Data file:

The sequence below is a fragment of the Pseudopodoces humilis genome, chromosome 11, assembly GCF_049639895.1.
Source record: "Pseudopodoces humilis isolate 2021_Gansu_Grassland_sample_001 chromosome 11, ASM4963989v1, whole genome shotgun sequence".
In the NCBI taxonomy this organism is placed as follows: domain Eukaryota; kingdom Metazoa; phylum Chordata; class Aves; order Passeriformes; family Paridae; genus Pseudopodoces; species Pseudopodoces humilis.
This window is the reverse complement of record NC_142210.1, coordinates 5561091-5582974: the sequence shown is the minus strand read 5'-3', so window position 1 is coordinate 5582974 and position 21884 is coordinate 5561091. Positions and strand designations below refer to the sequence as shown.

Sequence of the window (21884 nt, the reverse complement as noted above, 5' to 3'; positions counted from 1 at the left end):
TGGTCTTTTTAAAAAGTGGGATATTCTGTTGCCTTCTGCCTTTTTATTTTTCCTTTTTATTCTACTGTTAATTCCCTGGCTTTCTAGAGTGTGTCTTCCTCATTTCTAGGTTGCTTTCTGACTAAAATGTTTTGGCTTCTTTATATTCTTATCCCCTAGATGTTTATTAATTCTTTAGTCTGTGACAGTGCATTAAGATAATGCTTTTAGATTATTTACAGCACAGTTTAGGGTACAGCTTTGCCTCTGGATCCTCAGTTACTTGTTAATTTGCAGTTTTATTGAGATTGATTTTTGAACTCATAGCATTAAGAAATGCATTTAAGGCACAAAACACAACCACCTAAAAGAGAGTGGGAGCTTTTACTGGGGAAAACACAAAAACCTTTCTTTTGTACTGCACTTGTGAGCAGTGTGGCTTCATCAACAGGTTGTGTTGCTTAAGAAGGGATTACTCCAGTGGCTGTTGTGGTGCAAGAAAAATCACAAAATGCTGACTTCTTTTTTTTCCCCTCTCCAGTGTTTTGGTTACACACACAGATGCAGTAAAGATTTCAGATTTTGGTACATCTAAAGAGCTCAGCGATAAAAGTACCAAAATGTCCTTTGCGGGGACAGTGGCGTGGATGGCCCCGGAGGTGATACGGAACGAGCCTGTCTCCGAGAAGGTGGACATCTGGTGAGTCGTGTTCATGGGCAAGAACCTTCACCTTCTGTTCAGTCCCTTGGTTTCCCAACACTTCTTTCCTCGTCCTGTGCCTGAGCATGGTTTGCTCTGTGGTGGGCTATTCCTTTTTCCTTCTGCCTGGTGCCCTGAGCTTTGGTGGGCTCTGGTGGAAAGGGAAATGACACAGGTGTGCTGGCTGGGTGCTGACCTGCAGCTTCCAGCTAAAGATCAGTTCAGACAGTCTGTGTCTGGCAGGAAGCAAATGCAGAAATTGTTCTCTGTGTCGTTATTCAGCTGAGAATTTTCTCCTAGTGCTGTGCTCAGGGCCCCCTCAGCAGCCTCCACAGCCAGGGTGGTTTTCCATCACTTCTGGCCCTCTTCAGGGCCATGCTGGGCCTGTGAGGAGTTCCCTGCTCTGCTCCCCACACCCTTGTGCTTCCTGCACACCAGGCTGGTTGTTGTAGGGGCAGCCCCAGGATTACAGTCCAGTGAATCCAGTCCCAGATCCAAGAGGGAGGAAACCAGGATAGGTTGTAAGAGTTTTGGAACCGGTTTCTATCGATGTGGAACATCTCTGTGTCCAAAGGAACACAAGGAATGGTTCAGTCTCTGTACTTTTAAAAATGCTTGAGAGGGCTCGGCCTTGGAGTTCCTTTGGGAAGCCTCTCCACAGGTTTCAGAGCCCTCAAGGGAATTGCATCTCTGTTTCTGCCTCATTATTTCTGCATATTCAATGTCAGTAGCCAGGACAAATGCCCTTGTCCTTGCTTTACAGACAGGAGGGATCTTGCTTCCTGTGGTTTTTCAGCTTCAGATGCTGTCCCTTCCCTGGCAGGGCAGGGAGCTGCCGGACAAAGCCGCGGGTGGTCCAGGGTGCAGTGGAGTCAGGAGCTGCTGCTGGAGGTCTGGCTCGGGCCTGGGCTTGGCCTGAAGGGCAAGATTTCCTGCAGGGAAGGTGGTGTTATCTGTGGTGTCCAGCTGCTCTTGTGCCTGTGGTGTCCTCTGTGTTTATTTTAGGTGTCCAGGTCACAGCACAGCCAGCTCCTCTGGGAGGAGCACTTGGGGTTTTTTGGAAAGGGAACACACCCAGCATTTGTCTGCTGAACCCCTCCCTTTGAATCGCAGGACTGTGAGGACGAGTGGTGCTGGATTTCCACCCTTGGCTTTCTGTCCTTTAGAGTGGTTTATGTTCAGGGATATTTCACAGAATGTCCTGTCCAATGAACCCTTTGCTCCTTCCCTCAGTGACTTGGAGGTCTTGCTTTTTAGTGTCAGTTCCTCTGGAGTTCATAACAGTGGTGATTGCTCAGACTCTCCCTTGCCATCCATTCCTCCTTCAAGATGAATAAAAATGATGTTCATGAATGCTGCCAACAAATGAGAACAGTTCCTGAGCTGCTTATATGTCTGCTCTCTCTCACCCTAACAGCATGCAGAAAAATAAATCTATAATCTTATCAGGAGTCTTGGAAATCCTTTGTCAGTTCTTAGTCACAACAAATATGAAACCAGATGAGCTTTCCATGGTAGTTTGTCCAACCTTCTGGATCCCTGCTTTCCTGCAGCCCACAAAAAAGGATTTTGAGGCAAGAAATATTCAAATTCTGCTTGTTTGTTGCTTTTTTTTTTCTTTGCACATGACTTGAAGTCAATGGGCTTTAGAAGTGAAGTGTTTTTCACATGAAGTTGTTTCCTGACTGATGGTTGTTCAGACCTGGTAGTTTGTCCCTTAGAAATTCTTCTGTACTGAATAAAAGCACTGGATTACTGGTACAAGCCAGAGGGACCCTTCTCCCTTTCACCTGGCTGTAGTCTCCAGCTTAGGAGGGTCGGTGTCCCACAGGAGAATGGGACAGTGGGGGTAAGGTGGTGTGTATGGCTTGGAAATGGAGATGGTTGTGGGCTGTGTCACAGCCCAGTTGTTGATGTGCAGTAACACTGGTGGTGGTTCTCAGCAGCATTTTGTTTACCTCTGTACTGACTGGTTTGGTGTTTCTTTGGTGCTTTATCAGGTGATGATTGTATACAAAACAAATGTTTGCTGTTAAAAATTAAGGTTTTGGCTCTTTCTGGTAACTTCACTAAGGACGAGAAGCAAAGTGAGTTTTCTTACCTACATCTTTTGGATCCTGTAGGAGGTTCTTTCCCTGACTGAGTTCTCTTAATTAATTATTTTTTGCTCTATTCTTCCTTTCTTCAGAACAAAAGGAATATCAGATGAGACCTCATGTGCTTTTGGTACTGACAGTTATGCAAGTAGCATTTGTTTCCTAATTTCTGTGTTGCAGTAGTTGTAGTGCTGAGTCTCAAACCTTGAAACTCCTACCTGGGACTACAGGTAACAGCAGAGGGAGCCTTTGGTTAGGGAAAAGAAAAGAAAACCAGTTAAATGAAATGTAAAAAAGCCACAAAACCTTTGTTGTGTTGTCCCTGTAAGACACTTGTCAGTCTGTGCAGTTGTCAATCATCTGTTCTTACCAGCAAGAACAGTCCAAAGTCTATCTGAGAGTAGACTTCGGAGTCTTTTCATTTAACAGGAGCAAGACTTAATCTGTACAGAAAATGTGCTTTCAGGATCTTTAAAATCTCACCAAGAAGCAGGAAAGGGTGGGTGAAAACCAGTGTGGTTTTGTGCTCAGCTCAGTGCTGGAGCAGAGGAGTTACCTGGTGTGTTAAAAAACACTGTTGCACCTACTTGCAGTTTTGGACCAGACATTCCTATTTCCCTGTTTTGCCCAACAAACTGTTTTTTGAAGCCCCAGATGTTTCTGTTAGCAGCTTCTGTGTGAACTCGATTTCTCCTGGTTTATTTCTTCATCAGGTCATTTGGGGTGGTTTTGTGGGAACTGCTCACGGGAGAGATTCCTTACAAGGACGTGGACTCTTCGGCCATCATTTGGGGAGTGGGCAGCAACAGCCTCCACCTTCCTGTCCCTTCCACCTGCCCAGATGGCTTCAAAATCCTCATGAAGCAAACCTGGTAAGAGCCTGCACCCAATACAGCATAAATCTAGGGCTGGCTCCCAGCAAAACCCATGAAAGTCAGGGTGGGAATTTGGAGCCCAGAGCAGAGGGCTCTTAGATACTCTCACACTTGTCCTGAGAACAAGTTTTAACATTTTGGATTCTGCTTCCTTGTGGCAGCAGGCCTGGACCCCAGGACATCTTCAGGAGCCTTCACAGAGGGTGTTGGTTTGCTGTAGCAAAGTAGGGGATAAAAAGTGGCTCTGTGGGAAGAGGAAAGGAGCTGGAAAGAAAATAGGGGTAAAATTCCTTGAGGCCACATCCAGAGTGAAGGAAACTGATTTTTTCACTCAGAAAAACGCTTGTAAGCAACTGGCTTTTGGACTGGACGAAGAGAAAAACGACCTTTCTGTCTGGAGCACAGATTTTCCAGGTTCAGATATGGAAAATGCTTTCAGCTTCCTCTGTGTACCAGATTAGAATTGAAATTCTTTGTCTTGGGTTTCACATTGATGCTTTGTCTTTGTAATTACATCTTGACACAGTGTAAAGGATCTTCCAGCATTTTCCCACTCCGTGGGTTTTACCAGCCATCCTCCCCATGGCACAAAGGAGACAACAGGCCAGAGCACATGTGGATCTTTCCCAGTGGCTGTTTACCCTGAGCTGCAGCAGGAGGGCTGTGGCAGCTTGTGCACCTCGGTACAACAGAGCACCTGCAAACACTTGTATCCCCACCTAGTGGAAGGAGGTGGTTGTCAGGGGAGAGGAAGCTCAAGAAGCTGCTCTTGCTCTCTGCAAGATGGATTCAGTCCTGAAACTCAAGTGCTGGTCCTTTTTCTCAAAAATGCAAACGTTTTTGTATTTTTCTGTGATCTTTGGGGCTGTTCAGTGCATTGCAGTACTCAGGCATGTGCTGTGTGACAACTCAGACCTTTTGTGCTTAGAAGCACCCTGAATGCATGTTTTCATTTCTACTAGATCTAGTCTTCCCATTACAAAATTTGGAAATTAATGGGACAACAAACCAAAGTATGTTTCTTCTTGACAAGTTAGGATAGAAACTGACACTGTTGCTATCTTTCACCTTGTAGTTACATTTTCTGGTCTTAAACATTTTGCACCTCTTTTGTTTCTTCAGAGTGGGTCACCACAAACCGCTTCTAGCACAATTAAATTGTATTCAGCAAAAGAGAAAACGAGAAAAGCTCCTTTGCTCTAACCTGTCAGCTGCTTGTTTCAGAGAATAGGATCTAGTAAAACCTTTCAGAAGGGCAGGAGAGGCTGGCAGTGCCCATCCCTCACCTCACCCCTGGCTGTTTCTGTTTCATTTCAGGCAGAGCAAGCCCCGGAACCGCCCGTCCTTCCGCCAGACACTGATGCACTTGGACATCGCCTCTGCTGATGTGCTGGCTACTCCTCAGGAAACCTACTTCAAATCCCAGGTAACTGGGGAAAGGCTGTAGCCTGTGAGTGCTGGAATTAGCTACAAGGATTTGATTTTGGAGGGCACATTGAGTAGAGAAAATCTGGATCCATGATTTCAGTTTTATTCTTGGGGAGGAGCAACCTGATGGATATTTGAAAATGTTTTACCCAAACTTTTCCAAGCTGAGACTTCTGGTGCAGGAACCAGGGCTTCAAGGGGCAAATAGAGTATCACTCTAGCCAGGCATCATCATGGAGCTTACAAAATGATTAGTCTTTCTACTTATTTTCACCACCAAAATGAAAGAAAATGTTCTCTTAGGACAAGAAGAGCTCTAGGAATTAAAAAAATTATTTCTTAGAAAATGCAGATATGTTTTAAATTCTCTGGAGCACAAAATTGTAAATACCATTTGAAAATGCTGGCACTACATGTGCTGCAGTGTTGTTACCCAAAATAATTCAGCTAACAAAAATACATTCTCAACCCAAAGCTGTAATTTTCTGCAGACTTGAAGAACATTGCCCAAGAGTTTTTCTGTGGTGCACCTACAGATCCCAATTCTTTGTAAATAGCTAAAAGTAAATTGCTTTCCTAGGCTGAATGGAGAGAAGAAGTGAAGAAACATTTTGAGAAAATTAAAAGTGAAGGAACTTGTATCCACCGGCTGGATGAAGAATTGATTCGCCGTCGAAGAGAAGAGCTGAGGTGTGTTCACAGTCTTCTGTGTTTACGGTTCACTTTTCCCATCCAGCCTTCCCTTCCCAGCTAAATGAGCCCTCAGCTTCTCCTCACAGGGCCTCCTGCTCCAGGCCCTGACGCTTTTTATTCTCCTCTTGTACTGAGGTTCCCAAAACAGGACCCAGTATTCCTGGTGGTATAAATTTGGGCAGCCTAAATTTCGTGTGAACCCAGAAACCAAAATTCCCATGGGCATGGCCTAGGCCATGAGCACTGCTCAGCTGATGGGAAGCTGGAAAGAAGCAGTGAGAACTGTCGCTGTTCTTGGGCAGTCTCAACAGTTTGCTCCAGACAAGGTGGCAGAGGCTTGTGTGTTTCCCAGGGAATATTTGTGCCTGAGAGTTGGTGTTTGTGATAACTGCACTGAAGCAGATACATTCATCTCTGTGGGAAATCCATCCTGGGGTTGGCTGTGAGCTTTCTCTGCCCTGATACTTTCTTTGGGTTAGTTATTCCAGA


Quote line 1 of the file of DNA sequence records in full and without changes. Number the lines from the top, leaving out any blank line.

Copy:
The sequence below is a fragment of the Pseudopodoces humilis genome, chromosome 11, assembly GCF_049639895.1.